The Obama administration is catching heat from the right and left after the release of CIA memos involving enhanced interrogation techniques.
The Justice Department says it will not prosecute any CIA officers who followed the procedures cleared by the Bush administration and would defend them against any lawsuits.
Now, critics accuse President Obama of "condoning torture."
On the other side, are those who say that the tactics are public domain--that it puts America's security at greater risk.
Before the memos were released, Obama said he was ready to turn the page on what he described as "a dark and painful chapter" in American history.
Torture Debate Continues
But, a day after making public questionable interrogation techniques of terror suspects, there's a torrent of reaction keeping this chapter from closing.
"These memos tell us that clearly the laws were broken and that the justice dept went to great lengths to justify what was clearly illegal acts of interrogation," said Anthony Romero of the American Civil Liberties Union.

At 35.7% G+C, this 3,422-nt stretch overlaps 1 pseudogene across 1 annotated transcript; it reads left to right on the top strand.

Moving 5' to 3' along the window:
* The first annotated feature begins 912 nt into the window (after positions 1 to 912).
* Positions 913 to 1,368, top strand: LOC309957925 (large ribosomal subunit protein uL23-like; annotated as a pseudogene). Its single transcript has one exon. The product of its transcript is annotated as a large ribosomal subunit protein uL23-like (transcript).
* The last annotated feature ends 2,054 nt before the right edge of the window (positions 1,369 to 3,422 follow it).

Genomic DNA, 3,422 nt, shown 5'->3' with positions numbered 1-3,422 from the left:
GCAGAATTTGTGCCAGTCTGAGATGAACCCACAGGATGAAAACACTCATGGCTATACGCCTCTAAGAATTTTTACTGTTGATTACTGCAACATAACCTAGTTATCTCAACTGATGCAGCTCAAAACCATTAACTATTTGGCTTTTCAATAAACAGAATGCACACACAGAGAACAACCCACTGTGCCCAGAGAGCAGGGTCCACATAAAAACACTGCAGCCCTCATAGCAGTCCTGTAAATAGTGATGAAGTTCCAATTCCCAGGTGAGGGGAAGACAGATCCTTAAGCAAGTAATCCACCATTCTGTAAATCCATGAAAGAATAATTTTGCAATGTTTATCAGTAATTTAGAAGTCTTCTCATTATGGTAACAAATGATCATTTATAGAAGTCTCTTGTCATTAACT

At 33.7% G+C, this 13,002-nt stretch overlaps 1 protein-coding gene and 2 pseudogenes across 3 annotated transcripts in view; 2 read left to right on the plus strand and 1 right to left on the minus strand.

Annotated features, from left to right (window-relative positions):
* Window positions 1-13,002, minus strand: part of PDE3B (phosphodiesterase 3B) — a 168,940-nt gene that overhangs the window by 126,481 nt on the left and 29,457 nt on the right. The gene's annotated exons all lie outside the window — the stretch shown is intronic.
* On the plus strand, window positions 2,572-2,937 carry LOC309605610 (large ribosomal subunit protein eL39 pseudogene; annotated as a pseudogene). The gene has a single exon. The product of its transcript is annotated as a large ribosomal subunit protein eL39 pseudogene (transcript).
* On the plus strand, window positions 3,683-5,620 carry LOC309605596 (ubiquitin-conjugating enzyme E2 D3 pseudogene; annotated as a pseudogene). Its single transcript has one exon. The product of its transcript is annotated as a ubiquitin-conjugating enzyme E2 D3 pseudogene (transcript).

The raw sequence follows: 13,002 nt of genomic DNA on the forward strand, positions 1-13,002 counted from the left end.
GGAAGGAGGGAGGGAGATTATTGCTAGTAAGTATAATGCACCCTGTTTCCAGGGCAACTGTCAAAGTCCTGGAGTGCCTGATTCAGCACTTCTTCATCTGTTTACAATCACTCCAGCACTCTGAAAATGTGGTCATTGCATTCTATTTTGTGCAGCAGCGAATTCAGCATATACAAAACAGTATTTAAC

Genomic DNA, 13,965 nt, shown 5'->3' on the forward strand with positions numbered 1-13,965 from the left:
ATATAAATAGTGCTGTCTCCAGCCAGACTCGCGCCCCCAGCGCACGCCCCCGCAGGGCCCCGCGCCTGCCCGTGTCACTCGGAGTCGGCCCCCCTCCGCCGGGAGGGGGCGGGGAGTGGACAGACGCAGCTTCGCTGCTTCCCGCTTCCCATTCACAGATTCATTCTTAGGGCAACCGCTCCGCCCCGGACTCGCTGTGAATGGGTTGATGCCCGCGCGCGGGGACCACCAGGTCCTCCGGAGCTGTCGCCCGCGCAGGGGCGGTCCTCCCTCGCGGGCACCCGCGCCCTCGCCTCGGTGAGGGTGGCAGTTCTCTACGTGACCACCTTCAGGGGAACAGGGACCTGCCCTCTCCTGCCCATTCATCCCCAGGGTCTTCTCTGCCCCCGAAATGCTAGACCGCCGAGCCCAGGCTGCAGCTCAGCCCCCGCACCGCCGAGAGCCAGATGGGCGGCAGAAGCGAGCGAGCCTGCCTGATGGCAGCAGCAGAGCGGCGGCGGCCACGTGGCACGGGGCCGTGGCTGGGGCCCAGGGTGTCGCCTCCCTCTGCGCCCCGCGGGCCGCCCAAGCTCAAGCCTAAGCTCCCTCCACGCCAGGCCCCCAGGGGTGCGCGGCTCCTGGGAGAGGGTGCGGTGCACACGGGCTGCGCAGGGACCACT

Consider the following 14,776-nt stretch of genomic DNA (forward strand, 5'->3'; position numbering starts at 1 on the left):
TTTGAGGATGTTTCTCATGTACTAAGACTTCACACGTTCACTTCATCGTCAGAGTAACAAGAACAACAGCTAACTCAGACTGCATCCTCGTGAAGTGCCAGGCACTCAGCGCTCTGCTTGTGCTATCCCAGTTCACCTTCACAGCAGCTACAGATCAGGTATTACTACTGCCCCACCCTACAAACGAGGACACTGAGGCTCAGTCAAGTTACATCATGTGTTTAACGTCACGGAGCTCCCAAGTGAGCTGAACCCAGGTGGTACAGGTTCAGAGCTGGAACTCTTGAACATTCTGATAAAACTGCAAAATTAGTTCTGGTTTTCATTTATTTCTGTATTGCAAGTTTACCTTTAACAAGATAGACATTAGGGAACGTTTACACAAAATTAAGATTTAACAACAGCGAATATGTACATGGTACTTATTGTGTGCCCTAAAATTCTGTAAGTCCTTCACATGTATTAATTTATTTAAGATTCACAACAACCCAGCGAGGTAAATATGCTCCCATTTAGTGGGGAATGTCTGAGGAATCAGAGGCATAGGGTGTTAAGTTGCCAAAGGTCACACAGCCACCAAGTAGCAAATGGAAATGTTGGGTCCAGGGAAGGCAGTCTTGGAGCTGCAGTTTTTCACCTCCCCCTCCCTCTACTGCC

The documents describe in graphic detail the methods used on some terror suspects to extract critical intelligence.
The ACLU filed a lawsuit for their release while President Bush was still in office.
At the time, human rights groups called the techniques sanctioned under the Bush administration nothing short of "torture." The former president disagreed.
"The United States does not torture," he said while in office. "It's against our laws, and it's against our values. I have not authorized it and I will not authorize it."
Torture Saving or Endangering Lives?
Bush defended the interrogation methods, saying they helped save American lives.
Many agree, including Sen. Kit Bond, vice chairman of the Senate Intelligence Committee.
"It doesn't take an intelligence analyst to figure out that broadcasting to al qaeda exactly what techniques may be used in an interrogation is a really bad idea," he said.
Bond and others believe it could lead to a loss of intelligence and help terrorists "tailor ways to be resistant."
Calls for More from President Obama
Some human rights groups say the Obama administration isn't doing enough just releasing the memos.
A statement on the website of Amnesty International reads,"The release of the cia memos... appears to have offered a get-out-of-jail free card to people involved in torture."
The online statement goes on to say, "Those who conduct it should not escape justice."
A British terror suspect who spent more than two years at Guantanamo Bay, says it's "the unwritten things, the things that happened in the heat of the moment on the battlefield, that are worrying and will likely never come out."
The question that hangs in the balance, which is more important-- national security or the rights of terror suspects?
It's an issue which may become even more difficult to address if more techniques come to light.
*Originally aired April 17, 2009